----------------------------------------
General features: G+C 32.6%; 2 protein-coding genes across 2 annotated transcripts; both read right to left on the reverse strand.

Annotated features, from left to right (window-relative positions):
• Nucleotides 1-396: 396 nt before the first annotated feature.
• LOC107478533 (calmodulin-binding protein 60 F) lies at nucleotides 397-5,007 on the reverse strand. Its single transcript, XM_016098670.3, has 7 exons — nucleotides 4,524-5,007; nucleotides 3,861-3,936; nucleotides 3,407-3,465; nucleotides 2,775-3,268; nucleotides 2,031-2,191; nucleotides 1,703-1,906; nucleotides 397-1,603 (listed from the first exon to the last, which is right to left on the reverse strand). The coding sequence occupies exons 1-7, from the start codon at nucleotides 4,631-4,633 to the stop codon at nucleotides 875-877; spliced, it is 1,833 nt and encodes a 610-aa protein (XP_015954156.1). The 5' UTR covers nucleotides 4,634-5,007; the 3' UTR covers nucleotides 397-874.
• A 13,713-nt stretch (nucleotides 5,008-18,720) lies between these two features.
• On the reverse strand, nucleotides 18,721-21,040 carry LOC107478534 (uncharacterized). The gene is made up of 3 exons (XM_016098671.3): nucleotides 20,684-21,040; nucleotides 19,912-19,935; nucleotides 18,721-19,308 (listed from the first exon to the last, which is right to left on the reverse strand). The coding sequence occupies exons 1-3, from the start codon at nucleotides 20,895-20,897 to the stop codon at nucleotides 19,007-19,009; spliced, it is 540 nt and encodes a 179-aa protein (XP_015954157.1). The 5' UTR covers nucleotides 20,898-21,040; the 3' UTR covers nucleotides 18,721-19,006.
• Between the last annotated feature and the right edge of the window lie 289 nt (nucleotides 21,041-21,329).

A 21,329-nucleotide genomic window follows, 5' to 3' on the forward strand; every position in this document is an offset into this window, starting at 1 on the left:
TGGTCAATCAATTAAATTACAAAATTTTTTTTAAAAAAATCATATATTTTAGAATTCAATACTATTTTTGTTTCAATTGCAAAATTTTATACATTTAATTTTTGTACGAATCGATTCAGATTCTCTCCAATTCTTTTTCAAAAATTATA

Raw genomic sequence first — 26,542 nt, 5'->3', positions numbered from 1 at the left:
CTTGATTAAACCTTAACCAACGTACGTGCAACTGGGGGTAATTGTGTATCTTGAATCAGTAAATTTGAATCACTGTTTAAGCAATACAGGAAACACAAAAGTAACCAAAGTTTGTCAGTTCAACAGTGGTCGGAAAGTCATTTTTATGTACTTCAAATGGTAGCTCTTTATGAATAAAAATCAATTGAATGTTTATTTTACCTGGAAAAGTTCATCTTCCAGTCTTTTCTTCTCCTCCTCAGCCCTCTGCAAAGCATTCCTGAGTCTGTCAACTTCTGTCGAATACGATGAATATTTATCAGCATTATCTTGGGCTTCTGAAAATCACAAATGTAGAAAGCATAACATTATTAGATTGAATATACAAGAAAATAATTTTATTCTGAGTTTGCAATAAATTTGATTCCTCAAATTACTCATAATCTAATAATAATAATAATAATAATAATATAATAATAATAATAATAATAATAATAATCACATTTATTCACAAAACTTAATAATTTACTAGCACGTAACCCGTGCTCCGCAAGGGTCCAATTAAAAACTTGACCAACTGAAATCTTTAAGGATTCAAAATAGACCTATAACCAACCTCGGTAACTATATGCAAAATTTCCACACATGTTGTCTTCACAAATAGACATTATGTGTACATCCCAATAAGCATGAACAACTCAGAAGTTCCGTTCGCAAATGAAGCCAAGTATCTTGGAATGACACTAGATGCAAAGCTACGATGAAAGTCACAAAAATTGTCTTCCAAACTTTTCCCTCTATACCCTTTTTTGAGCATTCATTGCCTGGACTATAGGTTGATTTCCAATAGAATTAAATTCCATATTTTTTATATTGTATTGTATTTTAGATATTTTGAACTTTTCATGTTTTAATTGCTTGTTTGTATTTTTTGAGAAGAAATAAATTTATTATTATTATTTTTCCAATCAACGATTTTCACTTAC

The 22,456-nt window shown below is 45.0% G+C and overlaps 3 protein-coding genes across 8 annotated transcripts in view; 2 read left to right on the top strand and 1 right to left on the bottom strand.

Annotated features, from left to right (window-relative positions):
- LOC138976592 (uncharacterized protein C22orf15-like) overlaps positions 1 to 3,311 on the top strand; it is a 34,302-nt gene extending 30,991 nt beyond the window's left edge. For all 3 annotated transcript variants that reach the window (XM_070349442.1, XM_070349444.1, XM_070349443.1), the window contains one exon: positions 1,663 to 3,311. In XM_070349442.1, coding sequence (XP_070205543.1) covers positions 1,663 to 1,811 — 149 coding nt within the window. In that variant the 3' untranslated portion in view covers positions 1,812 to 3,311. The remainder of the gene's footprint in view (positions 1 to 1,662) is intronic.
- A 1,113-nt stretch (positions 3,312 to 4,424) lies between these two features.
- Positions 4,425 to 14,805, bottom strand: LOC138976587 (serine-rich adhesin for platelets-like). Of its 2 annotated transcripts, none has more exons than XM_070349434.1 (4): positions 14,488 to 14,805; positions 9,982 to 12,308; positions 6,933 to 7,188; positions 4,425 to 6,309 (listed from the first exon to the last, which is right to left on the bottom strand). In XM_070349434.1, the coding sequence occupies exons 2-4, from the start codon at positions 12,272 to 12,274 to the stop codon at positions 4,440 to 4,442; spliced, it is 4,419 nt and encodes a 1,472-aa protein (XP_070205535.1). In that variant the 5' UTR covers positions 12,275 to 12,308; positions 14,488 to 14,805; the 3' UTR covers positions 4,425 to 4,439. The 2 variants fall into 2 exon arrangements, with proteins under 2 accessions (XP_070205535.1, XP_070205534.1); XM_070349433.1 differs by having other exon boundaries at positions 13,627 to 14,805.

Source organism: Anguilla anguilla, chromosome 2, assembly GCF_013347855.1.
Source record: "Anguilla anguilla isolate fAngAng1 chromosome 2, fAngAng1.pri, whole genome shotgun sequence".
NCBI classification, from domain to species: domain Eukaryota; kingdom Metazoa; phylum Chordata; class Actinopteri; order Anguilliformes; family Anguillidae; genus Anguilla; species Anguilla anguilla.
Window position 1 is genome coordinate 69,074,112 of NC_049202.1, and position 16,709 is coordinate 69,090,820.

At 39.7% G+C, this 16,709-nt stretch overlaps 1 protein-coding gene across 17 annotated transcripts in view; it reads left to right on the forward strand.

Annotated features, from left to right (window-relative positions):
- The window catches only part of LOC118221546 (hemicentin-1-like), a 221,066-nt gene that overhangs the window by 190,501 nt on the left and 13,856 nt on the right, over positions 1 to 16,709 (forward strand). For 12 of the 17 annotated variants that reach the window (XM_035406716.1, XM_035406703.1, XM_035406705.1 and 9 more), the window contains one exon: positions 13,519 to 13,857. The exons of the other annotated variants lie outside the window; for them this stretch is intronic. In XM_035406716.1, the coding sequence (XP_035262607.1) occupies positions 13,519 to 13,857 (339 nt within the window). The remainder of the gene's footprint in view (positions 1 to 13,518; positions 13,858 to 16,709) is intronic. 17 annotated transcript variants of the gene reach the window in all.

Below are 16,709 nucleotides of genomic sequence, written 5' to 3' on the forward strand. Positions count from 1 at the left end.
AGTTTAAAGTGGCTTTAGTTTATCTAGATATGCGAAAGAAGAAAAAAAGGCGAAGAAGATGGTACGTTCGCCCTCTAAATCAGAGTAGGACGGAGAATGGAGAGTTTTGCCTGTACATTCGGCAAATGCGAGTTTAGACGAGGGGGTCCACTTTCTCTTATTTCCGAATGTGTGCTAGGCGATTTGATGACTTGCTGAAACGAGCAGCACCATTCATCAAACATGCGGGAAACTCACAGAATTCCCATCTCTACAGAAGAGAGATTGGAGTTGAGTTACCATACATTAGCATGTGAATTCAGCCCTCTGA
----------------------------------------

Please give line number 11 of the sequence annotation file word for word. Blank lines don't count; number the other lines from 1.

CTTGATTAAACCTTAACCAACGTACGTGCAACTGGGGGTAATTGTGTATCTTGAATCAGTAAATTTGAATCACTGTTTAAGCAATACAGGAAACACAAAAGTAACCAAAGTTTGTCAGTTCAACAGTGGTCGGAAAGTCATTTTTATGTACTTCAAATGGTAGCTCTTTATGAATAAAAATCAATTGAATGTTTATTTTACCTGGAAAAGTTCATCTTCCAGTCTTTTCTTCTCCTCCTCAGCCCTCTGCAAAGCATTCCTGAGTCTGTCAACTTCTGTCGAATACGATGAATATTTATCAGCATTATCTTGGGCTTCTGAAAATCACAAATGTAGAAAGCATAACATTATTAGATTGAATATACAAGAAAATAATTTTATTCTGAGTTTGCAATAAATTTGATTCCTCAAATTACTCATAATCTAATAATAATAATAATAATAATAATATAATAATAATAATAATAATAATAATAATCACATTTATTCACAAAACTTAATAATTTACTAGCACGTAACCCGTGCTCCGCAAGGGTCCAATTAAAAACTTGACCAACTGAAATCTTTAAGGATTCAAAATAGACCTATAACCAACCTCGGTAACTATATGCAAAATTTCCACACATGTTGTCTTCACAAATAGACATTATGTGTACATCCCAATAAGCATGAACAACTCAGAAGTTCCGTTCGCAAATGAAGCCAAGTATCTTGGAATGACACTAGATGCAAAGCTACGATGAAAGTCACAAAAATTGTCTTCCAAACTTTTCCCTCTATACCCTTTTTTGAGCATTCATTGCCTGGACTATAGGTTGATTTCCAATAGAATTAAATTCCATATTTTTTATATTGTATTGTATTTTAGATATTTTGAACTTTTCATGTTTTAATTGCTTGTTTGTATTTTTTGAGAAGAAATAAATTTATTATTATTATTTTTCCAATCAACGATTTTCACTTAC